In the light of the good regenerative and implant technique suggested in the present study, as well as other similar studies 29, in order to achieve therapeutic success, it will be fundamental to combine a strong initial motivation of patients and increase their level of collaboration during the various reconstruction stages.

Acknowledgements

The study was carried out in collaboration with the Dental Clinic "Calabrodental" and the Institute of Research "Tecnologica". This research work has been the degree thesis of Dr. Marco Tatullo.

Competing Interests

The authors have declared that no competing interest exists.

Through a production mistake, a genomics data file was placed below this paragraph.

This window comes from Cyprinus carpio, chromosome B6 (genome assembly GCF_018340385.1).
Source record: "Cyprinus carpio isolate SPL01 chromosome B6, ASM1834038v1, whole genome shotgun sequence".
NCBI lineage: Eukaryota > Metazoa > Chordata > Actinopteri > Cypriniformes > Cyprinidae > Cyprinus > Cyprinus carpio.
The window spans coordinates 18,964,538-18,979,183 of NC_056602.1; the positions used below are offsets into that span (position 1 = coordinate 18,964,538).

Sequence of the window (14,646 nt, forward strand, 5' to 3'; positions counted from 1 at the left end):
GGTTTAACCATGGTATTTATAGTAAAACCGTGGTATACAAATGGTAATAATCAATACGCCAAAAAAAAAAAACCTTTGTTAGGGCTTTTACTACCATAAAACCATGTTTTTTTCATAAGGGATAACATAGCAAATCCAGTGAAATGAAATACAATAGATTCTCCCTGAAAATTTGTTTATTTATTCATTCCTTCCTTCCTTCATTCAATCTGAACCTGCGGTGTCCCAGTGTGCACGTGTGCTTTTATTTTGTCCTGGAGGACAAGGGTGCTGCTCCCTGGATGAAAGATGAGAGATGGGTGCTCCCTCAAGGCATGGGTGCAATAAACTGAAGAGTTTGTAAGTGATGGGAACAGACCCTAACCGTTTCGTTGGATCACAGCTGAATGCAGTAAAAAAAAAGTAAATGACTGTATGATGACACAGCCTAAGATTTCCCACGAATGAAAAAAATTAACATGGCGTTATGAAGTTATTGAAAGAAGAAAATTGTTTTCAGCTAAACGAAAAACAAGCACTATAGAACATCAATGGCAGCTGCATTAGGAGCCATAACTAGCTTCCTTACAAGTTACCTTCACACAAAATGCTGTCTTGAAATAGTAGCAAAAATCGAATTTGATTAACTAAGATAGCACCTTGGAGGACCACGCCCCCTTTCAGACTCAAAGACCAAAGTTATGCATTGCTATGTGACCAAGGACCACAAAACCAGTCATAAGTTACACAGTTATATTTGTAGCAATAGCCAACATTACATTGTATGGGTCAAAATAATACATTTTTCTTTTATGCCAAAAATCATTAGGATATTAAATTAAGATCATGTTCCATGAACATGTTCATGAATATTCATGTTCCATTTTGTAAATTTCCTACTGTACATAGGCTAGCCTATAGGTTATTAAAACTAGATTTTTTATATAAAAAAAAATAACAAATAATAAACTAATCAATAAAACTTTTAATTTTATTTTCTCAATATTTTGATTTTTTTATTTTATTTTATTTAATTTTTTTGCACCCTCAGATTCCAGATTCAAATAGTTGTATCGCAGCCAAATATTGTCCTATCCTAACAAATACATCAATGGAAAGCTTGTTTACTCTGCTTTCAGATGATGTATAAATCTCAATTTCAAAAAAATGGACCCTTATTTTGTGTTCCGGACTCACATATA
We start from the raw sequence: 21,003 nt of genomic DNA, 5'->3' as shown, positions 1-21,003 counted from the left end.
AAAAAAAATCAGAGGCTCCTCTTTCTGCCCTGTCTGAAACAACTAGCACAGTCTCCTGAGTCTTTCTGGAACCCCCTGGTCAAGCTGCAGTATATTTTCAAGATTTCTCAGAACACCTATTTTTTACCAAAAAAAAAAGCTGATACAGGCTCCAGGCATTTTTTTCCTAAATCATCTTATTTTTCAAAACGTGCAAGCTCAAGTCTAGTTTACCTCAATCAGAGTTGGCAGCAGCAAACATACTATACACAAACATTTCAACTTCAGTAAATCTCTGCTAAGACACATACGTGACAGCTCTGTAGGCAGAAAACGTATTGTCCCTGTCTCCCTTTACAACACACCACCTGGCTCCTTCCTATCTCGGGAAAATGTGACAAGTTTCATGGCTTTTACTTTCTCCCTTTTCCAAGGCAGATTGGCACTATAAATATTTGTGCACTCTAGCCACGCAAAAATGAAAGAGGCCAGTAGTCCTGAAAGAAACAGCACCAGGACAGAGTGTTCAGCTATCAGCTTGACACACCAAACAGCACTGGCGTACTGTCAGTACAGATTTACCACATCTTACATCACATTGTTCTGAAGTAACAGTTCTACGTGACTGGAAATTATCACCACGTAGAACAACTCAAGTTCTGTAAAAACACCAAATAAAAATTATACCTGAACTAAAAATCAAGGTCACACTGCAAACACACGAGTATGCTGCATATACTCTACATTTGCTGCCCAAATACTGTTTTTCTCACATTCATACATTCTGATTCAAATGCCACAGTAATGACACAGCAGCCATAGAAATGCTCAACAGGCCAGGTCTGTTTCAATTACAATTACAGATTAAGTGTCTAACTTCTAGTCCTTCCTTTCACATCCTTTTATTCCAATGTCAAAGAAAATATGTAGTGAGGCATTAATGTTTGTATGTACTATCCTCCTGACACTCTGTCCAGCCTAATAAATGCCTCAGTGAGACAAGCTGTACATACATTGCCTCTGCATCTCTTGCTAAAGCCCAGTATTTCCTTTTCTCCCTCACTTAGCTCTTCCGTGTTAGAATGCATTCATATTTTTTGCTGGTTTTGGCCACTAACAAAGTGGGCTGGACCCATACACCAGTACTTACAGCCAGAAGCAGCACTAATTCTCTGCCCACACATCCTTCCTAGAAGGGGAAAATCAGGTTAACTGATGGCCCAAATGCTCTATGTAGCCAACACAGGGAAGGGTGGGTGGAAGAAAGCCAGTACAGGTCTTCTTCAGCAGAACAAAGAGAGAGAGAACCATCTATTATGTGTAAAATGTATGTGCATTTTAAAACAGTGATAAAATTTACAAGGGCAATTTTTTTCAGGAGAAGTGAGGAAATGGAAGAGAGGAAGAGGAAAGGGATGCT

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Author contact

Corresponding address Corresponding author: Dr. Marco Tatullo DDS, PhDs. Tecnologica Research Institute, Crotone, Italy. St. E. Fermi, Crotone, Italy. Dept. of Basic Medical Sciences - University of Bari - Bari, Italy. P.ce G. Cesare, 70100 Bari, Italy.


Received 2012-8-28
Accepted 2012-10-17
Published 2012-11-7